Make sure you know the key facts on wood products and flame-retardant treatments.
If you’re working with an architect or a homeowner, would you be able to recognise when to raise a question on the possible need for timber flame-retardant treatments? It may come as a bit of a shock, but a recent survey of architects found that just over 70 per cent of those surveyed were unable to define what is meant by the term ‘fire resistance’ and just under 60 per cent were unable to explain the term ‘reaction to fire’.
This vocabulary is fundamental to recommending and installing timber systems that are as safe as possible for homeowners and building users. It, therefore, behoves professional builders to understand the basics, as well as the terminology of flame-retardant treatments. The Timber Trade Federation (TTF), and Wood Protection Association (WPA), are working closely together to get correct information into builders’ hands, to help protect your own reputation.
How do flame-retardant treatments work?
Flame-retardant (FR) treatments, applied under factory-controlled conditions and tested for consistent quality, modify the burning process. They cause rapid dehydration of the wood and cooling of its volatile elements, which in turn reduces the rate of growth of the fire. In the early stages of a fire, it is this crucial delay, giving extra time for escape, which is most valuable. Slowing the growth and spread of a fire also provides an opportunity for the flames to be extinguished before extensive damage to a property can be caused, thereby potentially limiting insurance losses.
FR treatments can be applied to products through impregnation in a pressure treatment plant, the same as for normal timber preservative pre-treatments. They can also be added to certain products during their manufacture – products like MDF and OSB for example. There is a third type: the brush-on treatments which come in a can. These, though, have distinct difficulties. Their performance in a fire situation depends entirely on whether the builder applying the brush-on coating covered the timber with a sufficient depth of coating. TTF and WPA both strongly recommend avoiding these brush-on coatings.
A timber product’s ‘reaction to fire’ can be measured, tested and enhanced by the application of a WPA-approved flame retardant treatment. Timber and panels that can receive such treatments are available in a range of product categories from carcassing to cladding. The WPA also operates respected quality assurance schemes such as its ‘Benchmark FR’ programme for timber treated with a WPA-approved FR product, and ‘FR Build’, which specifically covers FR treated components for the timber frame sector.
What to look for
Reaction to Fire performance is set down legally in a number of European Standard ‘Euroclasses’. Euroclass A represents a non-combustible material, so Euroclass B is the highest level of performance that wood-based products can achieve with suitable flame retardant treatment.
If you’ve been given a spec by an architect, you should stick to it, rather than taking on the burden of responsibility yourself by ordering a different or a cheaper product. You can check that the product matches the architect’s spec by looking at the Declaration of Performance (DoP). This should have been drawn up after the product received its flame-retardant treatment, under CE-marking regulations. Also ask to see the product’s Reaction to Fire Classification Report, issued by an independent third-party certifying organisation. Sellers have a legal obligation to provide DoPs and Fire Classification Reports and buyers have a legal right to see them.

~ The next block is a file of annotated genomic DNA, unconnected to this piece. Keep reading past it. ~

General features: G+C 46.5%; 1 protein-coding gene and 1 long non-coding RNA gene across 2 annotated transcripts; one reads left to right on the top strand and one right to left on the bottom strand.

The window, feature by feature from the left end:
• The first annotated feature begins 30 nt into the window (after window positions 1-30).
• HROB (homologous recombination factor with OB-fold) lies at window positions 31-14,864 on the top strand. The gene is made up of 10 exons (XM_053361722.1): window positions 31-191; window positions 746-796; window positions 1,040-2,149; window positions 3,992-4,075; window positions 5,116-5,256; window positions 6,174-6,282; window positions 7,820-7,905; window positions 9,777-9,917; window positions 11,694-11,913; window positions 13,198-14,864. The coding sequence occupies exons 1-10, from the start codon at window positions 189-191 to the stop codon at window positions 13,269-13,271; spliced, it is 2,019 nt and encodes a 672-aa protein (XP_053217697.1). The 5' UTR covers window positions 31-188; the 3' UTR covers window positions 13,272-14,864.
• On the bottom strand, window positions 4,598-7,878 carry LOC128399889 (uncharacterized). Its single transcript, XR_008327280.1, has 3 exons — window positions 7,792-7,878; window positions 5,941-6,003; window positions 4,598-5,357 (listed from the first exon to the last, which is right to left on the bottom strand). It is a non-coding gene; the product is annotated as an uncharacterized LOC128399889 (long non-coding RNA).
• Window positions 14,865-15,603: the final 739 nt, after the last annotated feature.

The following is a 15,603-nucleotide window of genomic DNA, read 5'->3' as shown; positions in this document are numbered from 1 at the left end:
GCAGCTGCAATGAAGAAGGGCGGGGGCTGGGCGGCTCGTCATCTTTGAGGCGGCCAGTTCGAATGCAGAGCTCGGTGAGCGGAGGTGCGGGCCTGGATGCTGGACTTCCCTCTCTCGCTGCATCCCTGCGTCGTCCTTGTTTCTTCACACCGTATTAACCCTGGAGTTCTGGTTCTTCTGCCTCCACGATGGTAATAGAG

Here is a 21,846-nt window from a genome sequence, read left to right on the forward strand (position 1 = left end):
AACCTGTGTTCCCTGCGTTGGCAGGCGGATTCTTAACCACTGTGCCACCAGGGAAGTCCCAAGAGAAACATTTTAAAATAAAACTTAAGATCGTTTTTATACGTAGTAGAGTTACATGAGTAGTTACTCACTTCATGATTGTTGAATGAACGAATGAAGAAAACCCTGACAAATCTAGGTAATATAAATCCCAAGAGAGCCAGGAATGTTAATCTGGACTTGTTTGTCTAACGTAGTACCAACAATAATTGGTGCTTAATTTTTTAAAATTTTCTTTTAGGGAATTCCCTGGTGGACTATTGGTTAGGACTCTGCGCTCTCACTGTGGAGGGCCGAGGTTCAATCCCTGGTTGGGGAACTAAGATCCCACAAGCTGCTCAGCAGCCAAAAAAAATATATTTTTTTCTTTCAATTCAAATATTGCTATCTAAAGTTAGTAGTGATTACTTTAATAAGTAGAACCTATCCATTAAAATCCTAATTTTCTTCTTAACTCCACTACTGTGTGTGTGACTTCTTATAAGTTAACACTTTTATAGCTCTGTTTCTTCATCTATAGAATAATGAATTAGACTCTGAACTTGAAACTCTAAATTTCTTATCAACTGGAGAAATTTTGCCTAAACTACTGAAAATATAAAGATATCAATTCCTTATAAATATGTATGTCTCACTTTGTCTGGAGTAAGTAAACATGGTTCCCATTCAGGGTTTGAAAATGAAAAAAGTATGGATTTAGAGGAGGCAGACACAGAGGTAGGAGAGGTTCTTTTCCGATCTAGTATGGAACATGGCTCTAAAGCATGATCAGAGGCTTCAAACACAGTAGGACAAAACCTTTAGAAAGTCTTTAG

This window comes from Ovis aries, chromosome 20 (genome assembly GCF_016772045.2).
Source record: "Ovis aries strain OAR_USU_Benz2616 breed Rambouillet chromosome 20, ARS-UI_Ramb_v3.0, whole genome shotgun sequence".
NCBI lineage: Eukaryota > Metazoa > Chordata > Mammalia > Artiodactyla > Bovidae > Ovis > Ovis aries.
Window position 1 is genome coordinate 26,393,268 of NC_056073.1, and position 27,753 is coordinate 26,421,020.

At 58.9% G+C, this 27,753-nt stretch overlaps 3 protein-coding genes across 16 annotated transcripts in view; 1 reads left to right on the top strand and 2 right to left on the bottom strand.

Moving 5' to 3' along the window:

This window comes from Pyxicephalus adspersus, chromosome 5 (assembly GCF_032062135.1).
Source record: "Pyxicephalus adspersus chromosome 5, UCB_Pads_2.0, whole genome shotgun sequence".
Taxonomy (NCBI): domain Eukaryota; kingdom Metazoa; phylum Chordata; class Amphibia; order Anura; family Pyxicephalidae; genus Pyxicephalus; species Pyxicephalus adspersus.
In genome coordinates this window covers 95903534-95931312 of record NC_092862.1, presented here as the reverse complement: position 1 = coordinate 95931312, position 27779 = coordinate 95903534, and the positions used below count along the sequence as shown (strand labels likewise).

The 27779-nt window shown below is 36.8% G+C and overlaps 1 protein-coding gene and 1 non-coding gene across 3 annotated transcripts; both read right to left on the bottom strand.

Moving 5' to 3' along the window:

Flame-retardant treatments are very specific, and it’s important to remember this when checking any documentation. If a Classification Report states that Euroclass B has been achieved on 25mm thick Spruce boards, tested without an air gap behind them and on plasterboard, then the fire performance test results are only applicable to exactly those products, installation circumstances, timber species, and board thickness. If no Classification Report is available for the species and design required then it’s not in your interests to proceed: you should find an alternative supplier.
Along with a Euroclass, you may see other wording on a flame-retardant treated wood product. The little letter ‘s’ stands for its smoke generation rating, and s-0 indicates the best performance. Similarly a little letter ‘d’ indicates its rating in generating flaming droplets, which could spread fire: again zero (d-0) indicates best performance. You may therefore see ‘Euroclass B, s-0, d-0’ on a product’s Classification Report or DoP.
What do Building Regs say?
At the end of 2018, the Government revised the Building Regulation in the wake of the Grenfell disaster. Timber cladding is allowed on buildings up to a height of 18 metres. The Building Regulations also state that any material applied to the surface of a building should ‘…adequately resist the spread of flame’.
Free training available
It’s not the builder’s job to specify whether or not a particular situation will require a flame-retardant treatment for timber. Yet it’s certainly worth your while becoming more familiar with the topic so you can raise any appropriate concerns with the architect, homeowner or specifier. Free training on fire-rated timber products from the TTF and WPA is available online at: https://bit.ly/2IELdZe . You can also freely download Fire Protection Factsheets 1-6 from the Publications section on wood-protection.org.